Disabilities, both physical and learning, are sometimes looked at as becoming more complex through life for young adults as they step into the demands of new roles and responsibilities. Students with disabilities frequently encounter such struggles during their college experience. Most of these students have relied on the support of parents and family throughout their K-12 education. When entering a higher educational institute, the development of self-advocacy skills is essential.
Once in college, students are responsible for self-identification and self-advocacy. Effective self-advocates must learn to understand their particular type of learning disability, the resultant academic strengths and weaknesses, and their individual learning styles. Most importantly, they need to become comfortable with describing to others both their disabilities and their academic needs.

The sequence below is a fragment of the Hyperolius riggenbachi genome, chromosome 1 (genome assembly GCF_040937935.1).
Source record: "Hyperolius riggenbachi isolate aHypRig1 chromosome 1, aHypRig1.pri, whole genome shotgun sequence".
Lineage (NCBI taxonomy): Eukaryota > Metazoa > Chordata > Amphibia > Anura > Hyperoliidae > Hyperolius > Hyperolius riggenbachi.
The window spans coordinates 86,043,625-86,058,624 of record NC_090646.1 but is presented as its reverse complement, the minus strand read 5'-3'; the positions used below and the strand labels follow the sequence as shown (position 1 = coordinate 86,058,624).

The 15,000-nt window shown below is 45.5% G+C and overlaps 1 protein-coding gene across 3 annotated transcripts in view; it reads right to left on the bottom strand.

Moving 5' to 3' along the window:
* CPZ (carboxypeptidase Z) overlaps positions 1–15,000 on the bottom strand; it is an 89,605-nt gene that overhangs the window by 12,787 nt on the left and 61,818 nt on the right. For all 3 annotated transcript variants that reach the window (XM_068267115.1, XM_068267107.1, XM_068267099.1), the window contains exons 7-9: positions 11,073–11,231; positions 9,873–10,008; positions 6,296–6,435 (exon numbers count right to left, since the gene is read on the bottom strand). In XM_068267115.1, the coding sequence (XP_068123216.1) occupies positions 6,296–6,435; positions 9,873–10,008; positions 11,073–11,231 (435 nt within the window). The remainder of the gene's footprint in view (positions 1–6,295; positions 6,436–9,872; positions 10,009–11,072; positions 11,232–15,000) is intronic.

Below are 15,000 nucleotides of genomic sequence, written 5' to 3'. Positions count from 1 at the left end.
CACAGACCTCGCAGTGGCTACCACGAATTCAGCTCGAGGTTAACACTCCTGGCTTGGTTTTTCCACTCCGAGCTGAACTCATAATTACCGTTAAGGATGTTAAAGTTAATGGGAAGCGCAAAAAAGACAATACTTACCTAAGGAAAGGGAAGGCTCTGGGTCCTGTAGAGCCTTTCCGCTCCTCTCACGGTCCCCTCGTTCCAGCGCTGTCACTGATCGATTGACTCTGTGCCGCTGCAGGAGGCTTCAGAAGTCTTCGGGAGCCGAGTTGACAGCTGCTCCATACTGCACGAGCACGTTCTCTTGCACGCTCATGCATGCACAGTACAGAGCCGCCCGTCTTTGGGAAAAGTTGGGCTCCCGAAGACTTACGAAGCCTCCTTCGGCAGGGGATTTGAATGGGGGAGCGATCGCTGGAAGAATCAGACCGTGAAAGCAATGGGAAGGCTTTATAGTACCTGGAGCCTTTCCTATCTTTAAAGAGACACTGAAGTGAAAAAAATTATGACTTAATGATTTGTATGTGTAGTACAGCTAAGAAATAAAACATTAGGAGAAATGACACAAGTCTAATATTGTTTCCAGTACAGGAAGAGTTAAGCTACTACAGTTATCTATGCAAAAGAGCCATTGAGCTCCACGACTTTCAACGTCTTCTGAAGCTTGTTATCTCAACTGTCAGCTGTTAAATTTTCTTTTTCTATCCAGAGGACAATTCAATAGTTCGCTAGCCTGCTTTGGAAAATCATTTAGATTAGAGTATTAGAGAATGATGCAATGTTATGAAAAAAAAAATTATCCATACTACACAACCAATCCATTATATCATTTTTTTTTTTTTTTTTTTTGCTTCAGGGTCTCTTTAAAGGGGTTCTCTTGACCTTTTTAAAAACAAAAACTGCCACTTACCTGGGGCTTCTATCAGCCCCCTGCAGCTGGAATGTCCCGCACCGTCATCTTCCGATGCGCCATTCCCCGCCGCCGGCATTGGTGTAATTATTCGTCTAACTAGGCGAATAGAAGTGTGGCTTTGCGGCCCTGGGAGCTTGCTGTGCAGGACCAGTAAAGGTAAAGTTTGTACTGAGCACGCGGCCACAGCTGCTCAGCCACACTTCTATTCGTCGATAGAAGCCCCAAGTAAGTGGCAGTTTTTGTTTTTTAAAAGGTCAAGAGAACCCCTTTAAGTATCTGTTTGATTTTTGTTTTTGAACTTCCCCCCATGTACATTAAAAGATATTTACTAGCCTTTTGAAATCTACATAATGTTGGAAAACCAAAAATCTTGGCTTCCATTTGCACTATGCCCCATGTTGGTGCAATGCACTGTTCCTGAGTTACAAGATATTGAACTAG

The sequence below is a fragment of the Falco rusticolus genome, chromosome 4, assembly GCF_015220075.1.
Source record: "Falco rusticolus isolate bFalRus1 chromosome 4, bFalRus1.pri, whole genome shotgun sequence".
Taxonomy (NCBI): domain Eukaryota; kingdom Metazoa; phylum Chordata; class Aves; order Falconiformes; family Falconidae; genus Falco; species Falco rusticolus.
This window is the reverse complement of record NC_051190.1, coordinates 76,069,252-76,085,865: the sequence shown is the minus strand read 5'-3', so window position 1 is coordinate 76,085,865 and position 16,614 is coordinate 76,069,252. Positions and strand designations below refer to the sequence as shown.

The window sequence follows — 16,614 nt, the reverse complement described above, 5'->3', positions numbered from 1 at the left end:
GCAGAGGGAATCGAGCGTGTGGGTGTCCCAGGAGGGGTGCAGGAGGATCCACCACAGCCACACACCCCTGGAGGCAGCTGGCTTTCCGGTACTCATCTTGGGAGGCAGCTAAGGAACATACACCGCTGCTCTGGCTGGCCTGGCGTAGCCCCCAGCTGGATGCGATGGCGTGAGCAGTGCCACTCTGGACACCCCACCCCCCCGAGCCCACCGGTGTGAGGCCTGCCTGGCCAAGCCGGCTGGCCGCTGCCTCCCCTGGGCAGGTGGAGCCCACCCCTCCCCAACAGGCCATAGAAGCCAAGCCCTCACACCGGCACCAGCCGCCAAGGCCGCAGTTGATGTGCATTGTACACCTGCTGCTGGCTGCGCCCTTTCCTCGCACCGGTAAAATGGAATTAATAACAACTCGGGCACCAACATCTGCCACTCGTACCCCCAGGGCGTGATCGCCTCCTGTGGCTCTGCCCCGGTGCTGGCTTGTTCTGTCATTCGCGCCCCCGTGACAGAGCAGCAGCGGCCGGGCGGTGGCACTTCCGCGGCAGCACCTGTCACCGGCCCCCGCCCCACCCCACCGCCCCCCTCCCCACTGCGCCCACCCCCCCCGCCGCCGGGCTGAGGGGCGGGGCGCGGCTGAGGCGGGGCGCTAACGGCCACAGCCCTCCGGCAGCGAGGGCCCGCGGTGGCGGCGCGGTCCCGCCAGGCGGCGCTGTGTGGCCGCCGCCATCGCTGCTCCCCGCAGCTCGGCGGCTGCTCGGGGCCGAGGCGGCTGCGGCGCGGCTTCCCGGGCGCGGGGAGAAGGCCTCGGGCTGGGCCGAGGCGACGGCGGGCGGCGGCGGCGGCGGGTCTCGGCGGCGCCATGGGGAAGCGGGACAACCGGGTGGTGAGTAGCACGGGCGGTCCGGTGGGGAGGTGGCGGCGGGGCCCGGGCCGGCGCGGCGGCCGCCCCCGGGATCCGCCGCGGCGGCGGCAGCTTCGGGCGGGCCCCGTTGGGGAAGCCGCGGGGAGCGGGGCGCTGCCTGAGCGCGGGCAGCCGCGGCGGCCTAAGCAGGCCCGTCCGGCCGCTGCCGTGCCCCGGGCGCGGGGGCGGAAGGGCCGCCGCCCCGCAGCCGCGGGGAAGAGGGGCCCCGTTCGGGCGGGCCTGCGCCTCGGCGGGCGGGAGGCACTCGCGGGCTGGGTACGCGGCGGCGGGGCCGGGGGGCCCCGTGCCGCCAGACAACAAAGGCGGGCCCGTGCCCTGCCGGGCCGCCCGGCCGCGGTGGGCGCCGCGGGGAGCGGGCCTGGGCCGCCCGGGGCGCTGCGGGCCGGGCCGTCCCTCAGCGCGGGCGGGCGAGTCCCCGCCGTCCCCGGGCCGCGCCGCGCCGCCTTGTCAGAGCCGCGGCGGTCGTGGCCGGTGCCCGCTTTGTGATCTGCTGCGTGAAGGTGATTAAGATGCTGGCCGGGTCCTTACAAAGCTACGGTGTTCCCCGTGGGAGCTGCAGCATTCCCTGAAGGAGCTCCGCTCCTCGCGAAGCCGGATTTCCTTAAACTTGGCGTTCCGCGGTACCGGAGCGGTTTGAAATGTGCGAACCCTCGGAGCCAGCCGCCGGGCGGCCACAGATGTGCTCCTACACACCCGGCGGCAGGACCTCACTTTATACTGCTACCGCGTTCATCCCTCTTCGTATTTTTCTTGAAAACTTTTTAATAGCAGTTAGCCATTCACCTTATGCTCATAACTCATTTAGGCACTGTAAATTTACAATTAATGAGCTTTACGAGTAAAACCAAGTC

Please note: The Counseling Center does not focus on academics or academic accommodations. Students are welcomed into the Counseling Center to discuss the emotional struggles surrounding their academics and personal life. To receive academic accommodations and time-management and organizational support, please contact Student Disability Services.